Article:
Wolst583.pdf. Index.php. WolstenholmeArchetypes.pdf. From SHIFT: My Three-Part Series on Complexity and Collapse. Graphic courtesy of SHIFT Magazine (click on the graphic to view full-screen) The third and final part of my series of articles on complexity and collapse is now up on the SHIFT Magazine site.
Here’s a synopsis of all three parts, with links to the online versions of the articles: Part One: The Energy Predicament A look at our global energy and resource systems, and the complex relationship between resource prices, regulation, exploration, supply and demand, and how they are pushing us towards disastrous resource exhaustion. An overview of how the three systems — energy/resource, economic and ecological/climate — are related. Part Two: The Economic Predicament The complexities of our global economic systems, and an exploration of whether, although it won’t ‘save’ civilization, the dismantling or crumbling of our current industrial growth economy, sooner rather than later, might lessen the hardship and suffering of drastic climate change that we and our descendants are likely to face. System dynamics. Dynamic stock and flow diagram of model New product adoption (model from article by John Sterman 2001) System dynamics is an approach to understanding the behaviour of complex systems over time.
It deals with internal feedback loops and time delays that affect the behaviour of the entire system. What makes using system dynamics different from other approaches to studying complex systems is the use of feedback loops and stocks and flows. These elements help describe how even seemingly simple systems display baffling nonlinearity. Overview System dynamics (SD) is a methodology and mathematical modeling technique for framing, understanding, and discussing complex issues and problems. Convenient GUI system dynamics software developed into user friendly versions by the 1990s and have been applied to diverse systems. Feedback. "...'feedback' exists between two parts when each affects the other...
"(p53) Feedback is also a synonym for: Feedback signal – the measurement of the actual level of the parameter of interest.Feedback mechanism – the action or means used to subsequently modify the gap.Feedback loop – the complete causal path that leads from the initial detection of the gap to the subsequent modification of the gap.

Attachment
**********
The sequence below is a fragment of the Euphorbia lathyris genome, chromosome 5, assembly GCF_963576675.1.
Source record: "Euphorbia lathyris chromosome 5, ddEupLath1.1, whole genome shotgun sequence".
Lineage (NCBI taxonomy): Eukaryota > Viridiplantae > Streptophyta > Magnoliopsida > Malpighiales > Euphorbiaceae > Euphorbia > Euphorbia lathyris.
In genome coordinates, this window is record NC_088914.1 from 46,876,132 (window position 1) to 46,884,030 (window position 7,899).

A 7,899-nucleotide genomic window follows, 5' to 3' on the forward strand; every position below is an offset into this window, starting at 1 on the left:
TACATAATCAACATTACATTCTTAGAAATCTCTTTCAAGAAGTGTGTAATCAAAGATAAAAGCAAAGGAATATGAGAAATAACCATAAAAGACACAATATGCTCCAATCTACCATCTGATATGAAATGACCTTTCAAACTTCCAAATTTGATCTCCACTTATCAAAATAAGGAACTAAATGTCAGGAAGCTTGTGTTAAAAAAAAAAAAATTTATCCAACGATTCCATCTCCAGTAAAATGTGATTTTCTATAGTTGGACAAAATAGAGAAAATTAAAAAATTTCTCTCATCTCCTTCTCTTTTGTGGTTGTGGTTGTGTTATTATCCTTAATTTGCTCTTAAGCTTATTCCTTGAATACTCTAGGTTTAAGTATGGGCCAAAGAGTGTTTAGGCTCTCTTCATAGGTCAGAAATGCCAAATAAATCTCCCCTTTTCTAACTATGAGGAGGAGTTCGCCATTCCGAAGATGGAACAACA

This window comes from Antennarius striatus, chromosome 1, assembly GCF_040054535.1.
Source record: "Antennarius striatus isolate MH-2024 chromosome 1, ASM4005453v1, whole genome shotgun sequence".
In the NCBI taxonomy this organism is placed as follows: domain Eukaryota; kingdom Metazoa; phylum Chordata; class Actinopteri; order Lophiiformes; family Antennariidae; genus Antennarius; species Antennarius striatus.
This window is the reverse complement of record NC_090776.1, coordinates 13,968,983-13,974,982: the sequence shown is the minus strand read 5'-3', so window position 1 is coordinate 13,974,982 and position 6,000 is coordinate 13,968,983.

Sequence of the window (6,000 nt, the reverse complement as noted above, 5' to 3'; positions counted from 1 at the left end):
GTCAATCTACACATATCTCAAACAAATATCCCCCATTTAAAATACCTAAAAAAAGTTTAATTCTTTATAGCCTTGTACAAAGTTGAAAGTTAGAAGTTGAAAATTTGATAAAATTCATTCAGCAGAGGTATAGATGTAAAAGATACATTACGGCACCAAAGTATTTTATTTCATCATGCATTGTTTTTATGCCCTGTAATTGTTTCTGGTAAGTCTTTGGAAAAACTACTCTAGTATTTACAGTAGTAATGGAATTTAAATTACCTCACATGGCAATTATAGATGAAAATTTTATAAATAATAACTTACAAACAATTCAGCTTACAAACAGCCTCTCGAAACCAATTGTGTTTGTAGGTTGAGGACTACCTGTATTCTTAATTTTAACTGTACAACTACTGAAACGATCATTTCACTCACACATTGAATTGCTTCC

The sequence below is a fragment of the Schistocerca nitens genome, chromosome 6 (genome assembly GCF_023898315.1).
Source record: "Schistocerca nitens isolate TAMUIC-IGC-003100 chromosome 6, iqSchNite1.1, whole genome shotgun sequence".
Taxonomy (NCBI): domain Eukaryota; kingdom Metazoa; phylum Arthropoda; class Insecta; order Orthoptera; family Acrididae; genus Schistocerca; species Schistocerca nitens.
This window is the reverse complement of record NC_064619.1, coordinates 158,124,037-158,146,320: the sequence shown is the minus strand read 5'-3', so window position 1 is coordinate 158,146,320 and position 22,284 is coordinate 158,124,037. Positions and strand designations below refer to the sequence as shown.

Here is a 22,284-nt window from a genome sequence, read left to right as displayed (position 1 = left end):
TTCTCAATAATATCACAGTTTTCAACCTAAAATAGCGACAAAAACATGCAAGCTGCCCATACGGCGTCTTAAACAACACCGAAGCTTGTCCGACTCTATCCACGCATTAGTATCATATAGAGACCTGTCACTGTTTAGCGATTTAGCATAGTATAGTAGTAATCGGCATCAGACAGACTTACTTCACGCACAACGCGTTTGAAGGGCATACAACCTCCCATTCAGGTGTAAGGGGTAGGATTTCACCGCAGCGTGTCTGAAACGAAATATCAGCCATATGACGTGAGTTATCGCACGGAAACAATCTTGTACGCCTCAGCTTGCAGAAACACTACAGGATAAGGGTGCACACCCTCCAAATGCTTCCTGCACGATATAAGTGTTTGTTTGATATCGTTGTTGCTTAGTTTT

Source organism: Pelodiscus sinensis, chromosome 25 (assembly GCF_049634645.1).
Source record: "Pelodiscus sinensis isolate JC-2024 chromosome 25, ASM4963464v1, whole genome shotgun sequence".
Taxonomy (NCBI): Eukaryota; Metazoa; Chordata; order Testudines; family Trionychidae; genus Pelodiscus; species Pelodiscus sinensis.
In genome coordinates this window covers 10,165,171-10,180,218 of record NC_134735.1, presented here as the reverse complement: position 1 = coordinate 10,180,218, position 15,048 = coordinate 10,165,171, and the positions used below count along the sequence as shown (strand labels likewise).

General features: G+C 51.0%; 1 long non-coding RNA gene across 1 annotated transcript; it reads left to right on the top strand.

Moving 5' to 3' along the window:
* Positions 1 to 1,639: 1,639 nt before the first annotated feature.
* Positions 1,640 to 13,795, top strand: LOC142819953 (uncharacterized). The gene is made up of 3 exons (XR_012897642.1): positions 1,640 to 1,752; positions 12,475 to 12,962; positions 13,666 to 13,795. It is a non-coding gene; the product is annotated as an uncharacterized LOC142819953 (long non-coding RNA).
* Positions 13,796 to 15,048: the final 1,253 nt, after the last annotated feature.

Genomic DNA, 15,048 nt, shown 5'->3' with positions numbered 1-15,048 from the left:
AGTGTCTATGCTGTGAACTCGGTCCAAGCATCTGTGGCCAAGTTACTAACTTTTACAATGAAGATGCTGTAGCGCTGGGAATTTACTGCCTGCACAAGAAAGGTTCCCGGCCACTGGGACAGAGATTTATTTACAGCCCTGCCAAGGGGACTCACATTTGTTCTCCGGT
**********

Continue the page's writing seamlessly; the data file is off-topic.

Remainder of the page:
History Self-regulating mechanisms have existed since antiquity, and the idea of feedback had started to enter economic theory in Britain by the eighteenth century, but it wasn't at that time recognized as a universal abstraction and so didn't have a name. The verb phrase "to feed back", in the sense of returning to an earlier position in a mechanical process, was in use in the US by the 1860s, and in 1909, Nobel laureate Karl Ferdinand Braun used the term "feed-back" as a noun to refer to (undesired) coupling between components of an electronic circuit. Types System Archetypes - sys_archetypes.pdf.
Archetypes - Interaction Structures of the Universe. Interaction Structures of the Universe This article is essentially a continuation of Systems Thinking: An Operational Perspective of the Universe in which the Reinforcing and Balancing structures were developed.
This article develops a set of frequently recurring structures resulting from various combinations of Reinforcing and Balancing structures. This article essentially represents an elaboration of the work of Senge (1990) and Pegasus Communications (1989-1996). Note that all the archetype examples that were previously wired into this article are now accessible via theWay which is considered to provide a more comprehensive treatment of the archetypes, as well as a few additional ones, and uses the "+" and "-" influence notation.
Accidental Adversaries The Accidental Adversaries structure is a composed of three reinforcing loops and two balancing loops. Balancing Loop (^) The Balancing Loop attempts to move some current state to a desired or reference state though some action. Systems Archetypes v2. Success to the Successful. A Success to the Successful structure consists of two reinforcing structures which interact in such a way as for create a single reinforcing structure.
Consider a situation where there are two project managers, Jane and Tom, responsible for managing similar projects. Their manager, Sarah, has a fixed amount of resources which she allocates to their projects. Initially both projects are progressing equally well. Then, for some reason, Sarah chooses to allocate more resources to Jane's project than to Tom's. Accidental Adversaries Systems Archetype. Attractiveness Principle Systems Archetype. Dave Pollard's Series on Complexity and Collapse.